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6 Money Saving Challenges to try out this Spring

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Best money saving challenges to take on this Spring  

We are now in April, and the lockdown restrictions have started to lift, however it will still be a few weeks before we’re able to hopefully enjoy a semblance of normality! 

As we face the final few weeks of restrictions, now might be a good time to take on a saving challenge. While many of us are evaluating our financial goals for the rest of the year, it might help you save while keeping things fun!  

Why not try one of these saving challenges this year? 

The 52-week saving challenge  

This saving challenge is simple – you save money each week, with the amount you put aside gradually increasing. For example, you can start with a pound, going up to two pounds next week, all the way up to 52 pounds in the final week when the challenge concludes in a year’s time.  

However, the format of the challenge can be tweaked or ‘reversed’ in order to reflect the circumstances of the remaining lockdown restrictions, where it’s easier for us to save and to avoid getting into the bigger numbers in the run-up to Christmas.  

You could start by saving £52 this week, then £51 next week, and so on, until you get to £1 next February! Or alternatively, you can simply set yourself a weekly goal and save the same amount each week. 

The £5 per day challenge  

This challenge is also an easy concept – you save £5 every day for 365 days. Not only will you save an impressive total of £1,825 in a year but you’re putting aside the same amount consistently, which means it’s easy to track.  

This challenge can be adjusted in line with your goals – you can save as little as £1 a day or increase it to as much as you can afford.   

The ‘rainy day’ challenge  

If you’re setting up a ‘rainy day’ fund, the ‘rainy day’ challenge will keep things topical. The concept is simple – you put money aside every day that it rains. So, if you’re based in the UK it can be particularly lucrative! 

This challenge is best suited for people who don’t have a particular target in mind and want a more random savings method.  

How much you put aside can be a fixed amount, or you can switch things up a little by adding in another ‘randomised’ element, for example adjusting your saving target so it aligns to the date. For example, one way of applying this would be to save £23 if it rains on the 23rd. If that’s a bit too tricky (which is understandable as it rains a lot in the UK!) you can align it to the month of the year – so, for example, you could save £3 for every day it rains during March.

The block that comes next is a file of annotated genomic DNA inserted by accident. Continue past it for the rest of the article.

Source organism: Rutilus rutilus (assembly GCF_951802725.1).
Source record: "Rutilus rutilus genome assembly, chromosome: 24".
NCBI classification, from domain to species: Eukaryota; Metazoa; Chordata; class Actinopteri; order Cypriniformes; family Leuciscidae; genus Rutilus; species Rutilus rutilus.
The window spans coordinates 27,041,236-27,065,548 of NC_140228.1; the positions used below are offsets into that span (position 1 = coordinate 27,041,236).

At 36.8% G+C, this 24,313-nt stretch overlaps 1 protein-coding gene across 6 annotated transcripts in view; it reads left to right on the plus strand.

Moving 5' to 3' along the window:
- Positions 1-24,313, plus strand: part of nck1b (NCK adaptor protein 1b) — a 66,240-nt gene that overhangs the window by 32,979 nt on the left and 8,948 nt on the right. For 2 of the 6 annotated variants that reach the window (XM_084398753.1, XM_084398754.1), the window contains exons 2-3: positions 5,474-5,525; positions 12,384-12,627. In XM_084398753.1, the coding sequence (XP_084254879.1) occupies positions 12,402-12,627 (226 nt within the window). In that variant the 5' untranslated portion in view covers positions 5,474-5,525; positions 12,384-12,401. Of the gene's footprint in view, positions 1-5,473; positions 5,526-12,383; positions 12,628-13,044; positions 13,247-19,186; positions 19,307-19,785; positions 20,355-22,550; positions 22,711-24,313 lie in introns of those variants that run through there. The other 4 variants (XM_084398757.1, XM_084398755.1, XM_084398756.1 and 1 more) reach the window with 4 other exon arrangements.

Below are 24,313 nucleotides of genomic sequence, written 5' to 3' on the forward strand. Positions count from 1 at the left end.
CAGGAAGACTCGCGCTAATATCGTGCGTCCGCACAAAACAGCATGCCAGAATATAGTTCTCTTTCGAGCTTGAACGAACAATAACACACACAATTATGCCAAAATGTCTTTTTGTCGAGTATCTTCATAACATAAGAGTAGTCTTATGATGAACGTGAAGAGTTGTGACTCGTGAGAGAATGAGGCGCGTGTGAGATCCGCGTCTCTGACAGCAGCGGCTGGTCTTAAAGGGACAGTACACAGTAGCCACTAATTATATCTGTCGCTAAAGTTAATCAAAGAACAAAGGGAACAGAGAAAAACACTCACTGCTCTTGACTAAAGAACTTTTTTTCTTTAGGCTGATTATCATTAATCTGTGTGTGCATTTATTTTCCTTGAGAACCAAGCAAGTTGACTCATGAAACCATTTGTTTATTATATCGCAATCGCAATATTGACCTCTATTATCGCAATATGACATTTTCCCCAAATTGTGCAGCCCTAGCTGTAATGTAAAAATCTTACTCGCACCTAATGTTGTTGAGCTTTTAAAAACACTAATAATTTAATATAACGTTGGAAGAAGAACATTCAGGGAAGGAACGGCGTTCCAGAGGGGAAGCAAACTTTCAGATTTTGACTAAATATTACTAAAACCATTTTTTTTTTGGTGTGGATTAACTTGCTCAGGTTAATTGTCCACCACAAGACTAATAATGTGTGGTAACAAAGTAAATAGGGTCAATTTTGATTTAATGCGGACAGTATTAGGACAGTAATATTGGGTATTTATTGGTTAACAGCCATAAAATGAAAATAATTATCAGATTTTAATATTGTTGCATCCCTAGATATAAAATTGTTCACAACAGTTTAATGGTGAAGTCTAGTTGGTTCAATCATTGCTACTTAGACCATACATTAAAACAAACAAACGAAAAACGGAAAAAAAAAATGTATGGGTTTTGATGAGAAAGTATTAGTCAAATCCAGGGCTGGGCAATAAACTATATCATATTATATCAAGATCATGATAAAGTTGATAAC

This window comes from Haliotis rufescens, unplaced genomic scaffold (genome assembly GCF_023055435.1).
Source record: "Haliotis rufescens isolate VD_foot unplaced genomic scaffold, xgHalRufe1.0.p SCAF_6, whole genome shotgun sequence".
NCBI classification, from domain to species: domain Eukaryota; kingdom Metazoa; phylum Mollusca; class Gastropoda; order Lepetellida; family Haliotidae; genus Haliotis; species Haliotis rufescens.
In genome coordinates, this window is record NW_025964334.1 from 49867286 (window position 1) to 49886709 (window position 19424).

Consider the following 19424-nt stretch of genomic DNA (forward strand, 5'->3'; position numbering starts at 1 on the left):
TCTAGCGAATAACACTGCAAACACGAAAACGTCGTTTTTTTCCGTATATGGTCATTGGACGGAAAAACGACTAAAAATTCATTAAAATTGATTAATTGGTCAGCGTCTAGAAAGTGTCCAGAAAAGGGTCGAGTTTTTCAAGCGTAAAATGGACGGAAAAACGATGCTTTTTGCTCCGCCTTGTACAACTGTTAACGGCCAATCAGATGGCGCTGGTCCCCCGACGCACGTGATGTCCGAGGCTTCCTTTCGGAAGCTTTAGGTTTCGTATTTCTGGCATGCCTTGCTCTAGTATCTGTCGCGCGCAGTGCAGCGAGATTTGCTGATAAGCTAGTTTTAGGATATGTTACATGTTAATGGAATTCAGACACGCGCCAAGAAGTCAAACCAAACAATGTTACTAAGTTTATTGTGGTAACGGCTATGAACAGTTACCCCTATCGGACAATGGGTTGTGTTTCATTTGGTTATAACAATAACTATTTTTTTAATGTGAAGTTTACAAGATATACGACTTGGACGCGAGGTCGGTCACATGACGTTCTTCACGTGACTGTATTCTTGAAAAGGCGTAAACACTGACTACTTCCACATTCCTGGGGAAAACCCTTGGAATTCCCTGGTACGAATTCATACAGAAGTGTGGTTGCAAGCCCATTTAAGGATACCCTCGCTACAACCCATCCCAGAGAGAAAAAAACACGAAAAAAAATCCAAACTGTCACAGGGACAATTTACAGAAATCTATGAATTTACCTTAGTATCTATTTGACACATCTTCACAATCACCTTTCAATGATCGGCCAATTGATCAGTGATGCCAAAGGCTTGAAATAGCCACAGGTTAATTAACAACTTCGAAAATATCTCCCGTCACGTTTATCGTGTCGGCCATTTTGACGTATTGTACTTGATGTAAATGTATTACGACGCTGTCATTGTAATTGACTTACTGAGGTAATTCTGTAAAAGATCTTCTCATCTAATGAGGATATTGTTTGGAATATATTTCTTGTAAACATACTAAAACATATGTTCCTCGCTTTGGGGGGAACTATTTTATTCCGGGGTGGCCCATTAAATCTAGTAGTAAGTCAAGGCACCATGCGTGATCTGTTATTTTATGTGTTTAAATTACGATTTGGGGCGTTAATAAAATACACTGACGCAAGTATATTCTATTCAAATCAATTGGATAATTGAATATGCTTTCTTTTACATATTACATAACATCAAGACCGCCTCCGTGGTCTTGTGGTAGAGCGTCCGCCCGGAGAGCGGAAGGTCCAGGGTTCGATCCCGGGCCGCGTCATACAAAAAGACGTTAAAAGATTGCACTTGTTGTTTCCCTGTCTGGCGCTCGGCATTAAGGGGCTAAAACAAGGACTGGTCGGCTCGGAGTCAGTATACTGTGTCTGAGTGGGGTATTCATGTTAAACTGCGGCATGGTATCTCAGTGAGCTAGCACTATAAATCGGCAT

The ‘spare change’ challenge  

This challenge is one many people will already be familiar with as a number of apps are available on the market that apply this method for you.  

This is how it works: every time you make a purchase, round it up to the nearest pound and transfer the difference into a savings account. 

 If you’re spending the money in cash, pop your change into a savings pot. Check in after a couple of months and take stock of your savings – you’ll be surprised how quickly it adds up!  

The 30-day purchase rule  

This rule is more of a lifestyle change than a challenge, but could be a really good one to embrace if you’ve found that you’re prone to impulse buying items online during lockdown.  

It’s a straightforward concept – if you feel the urge to purchase a non-essential item, take a step back and come back to it in 30 days. If you still want the item, purchase it then.  

It’s a great rule to follow if you have a habit of treating yourself on payday as it rewires your thinking to buy things at the end of the month, as opposed to as soon as your salary reaches your account! This encourages you to maintain healthy financial habits and then reward yourself with a purchase at the end of the month.  

Create your own challenge 

Some of the ideas outlined in this blog might inspire you to create your very own challenge. This can be adapted to your spending patterns and to how frequently you receive an income, and include daily, weekly or monthly saving targets. You might want to keep track of your savings on a spreadsheet or make notes, or simply set up a savings account you regularly transfer money into.  

Whatever the method you choose, good luck and have fun! 

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